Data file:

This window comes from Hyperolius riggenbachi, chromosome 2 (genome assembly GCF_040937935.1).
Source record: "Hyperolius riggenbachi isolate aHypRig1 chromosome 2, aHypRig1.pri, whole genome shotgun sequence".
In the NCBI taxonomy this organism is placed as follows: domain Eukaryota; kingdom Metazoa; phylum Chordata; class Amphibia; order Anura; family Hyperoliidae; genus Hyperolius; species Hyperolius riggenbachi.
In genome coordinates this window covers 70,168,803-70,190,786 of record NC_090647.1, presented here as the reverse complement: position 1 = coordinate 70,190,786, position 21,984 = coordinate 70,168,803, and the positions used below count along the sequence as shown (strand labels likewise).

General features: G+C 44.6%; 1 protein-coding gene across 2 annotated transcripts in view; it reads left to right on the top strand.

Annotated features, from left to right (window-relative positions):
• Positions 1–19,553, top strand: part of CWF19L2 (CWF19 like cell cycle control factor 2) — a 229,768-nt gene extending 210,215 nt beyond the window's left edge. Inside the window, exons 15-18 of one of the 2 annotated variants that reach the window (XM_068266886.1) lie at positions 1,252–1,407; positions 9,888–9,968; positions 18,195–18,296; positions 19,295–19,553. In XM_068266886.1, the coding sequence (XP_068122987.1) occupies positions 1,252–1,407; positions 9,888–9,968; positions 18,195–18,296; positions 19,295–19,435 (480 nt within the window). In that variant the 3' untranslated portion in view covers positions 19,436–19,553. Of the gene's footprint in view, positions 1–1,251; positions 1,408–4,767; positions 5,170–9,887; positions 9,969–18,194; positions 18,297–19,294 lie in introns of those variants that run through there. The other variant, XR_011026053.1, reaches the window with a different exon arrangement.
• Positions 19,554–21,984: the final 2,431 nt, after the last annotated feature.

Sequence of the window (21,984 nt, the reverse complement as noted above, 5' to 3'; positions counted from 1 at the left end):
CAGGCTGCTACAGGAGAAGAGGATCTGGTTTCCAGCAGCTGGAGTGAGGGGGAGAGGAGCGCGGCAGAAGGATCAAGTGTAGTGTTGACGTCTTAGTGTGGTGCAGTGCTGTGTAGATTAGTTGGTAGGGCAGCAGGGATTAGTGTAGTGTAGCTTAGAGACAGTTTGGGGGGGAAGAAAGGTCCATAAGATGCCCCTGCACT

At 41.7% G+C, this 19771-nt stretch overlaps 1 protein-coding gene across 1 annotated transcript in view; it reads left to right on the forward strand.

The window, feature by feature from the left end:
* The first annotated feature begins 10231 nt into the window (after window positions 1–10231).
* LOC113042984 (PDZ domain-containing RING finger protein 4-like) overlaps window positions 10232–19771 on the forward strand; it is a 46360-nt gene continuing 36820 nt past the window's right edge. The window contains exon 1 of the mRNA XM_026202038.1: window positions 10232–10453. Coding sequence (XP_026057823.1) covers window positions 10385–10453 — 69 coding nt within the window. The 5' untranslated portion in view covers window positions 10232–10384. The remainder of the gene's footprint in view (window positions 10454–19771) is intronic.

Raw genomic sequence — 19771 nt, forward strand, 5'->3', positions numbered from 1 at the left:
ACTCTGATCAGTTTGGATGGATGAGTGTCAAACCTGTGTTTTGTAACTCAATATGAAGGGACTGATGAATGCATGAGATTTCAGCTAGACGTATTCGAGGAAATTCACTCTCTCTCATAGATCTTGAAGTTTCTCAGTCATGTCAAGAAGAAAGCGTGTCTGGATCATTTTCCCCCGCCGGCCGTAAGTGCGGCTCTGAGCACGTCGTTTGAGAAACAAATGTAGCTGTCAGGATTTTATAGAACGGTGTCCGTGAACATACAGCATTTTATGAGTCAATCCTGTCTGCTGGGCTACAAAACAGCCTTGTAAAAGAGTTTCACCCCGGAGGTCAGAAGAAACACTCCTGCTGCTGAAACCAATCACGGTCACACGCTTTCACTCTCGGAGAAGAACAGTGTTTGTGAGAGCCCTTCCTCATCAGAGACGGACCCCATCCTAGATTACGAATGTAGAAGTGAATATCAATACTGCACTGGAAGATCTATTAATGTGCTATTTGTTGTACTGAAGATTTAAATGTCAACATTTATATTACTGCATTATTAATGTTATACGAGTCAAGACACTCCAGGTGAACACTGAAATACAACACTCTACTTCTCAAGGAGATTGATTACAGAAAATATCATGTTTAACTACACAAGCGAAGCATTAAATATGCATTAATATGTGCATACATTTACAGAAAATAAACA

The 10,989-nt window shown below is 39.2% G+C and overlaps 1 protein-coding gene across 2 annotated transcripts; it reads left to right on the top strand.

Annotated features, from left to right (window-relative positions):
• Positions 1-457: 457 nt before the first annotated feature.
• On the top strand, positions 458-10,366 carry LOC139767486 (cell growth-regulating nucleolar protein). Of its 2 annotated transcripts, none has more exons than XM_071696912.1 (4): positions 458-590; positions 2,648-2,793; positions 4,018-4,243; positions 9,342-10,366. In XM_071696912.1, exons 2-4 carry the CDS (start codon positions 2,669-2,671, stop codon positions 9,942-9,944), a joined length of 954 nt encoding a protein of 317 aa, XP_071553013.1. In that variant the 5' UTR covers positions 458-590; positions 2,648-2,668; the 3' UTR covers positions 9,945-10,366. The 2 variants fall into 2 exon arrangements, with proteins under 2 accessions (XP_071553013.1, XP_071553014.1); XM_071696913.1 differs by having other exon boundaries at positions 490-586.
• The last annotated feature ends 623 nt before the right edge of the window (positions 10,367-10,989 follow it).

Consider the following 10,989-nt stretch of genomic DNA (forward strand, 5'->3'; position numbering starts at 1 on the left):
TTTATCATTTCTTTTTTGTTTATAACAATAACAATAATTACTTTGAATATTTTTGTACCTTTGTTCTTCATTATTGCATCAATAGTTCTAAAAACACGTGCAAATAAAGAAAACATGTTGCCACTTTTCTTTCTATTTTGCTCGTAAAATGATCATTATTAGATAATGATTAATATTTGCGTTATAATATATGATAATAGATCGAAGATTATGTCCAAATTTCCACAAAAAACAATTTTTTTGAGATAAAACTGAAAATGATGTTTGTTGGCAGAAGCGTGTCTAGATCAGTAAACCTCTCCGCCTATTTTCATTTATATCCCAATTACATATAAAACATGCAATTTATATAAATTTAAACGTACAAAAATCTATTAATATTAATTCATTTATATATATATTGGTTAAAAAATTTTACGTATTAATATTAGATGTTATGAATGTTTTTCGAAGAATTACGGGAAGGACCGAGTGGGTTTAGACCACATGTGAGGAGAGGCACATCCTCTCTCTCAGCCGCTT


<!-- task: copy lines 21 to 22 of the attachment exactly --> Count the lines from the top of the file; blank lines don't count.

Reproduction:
• The last annotated feature ends 623 nt before the right edge of the window (positions 10,367-10,989 follow it).

Consider the following 10,989-nt stretch of genomic DNA (forward strand, 5'->3'; position numbering starts at 1 on the left):